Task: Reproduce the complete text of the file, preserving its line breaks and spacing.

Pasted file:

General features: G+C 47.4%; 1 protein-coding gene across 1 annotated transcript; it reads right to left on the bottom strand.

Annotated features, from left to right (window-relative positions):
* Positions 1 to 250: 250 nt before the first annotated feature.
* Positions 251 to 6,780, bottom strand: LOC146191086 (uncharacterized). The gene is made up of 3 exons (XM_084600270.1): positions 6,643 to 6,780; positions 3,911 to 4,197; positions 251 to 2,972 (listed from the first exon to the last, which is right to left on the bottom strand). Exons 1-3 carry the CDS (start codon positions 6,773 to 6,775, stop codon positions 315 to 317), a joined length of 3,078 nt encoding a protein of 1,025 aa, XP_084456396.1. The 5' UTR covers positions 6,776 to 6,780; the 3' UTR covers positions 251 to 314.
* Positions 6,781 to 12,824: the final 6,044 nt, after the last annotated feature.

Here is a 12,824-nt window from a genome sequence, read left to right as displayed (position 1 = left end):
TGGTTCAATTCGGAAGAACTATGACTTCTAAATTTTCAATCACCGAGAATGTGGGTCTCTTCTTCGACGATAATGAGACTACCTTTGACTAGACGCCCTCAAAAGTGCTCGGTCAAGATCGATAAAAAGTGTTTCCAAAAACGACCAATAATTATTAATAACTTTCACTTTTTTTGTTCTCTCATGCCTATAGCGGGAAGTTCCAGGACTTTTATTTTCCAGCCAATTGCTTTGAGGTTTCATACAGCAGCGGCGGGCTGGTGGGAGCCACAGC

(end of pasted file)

General features: G+C 47.4%; 1 protein-coding gene across 1 annotated transcript; it reads right to left on the bottom strand.

Annotated features, from left to right (window-relative positions):
* Positions 1 to 250: 250 nt before the first annotated feature.
* Positions 251 to 6,780, bottom strand: LOC146191086 (uncharacterized). The gene is made up of 3 exons (XM_084600270.1): positions 6,643 to 6,780; positions 3,911 to 4,197; positions 251 to 2,972 (listed from the first exon to the last, which is right to left on the bottom strand). Exons 1-3 carry the CDS (start codon positions 6,773 to 6,775, stop codon positions 315 to 317), a joined length of 3,078 nt encoding a protein of 1,025 aa, XP_084456396.1. The 5' UTR covers positions 6,776 to 6,780; the 3' UTR covers positions 251 to 314.
* Positions 6,781 to 12,824: the final 6,044 nt, after the last annotated feature.

Here is a 12,824-nt window from a genome sequence, read left to right as displayed (position 1 = left end):
TGGTTCAATTCGGAAGAACTATGACTTCTAAATTTTCAATCACCGAGAATGTGGGTCTCTTCTTCGACGATAATGAGACTACCTTTGACTAGACGCCCTCAAAAGTGCTCGGTCAAGATCGATAAAAAGTGTTTCCAAAAACGACCAATAATTATTAATAACTTTCACTTTTTTTGTTCTCTCATGCCTATAGCGGGAAGTTCCAGGACTTTTATTTTCCAGCCAATTGCTTTGAGGTTTCATACAGCAGCGGCGGGCTGGTGGGAGCCACAGC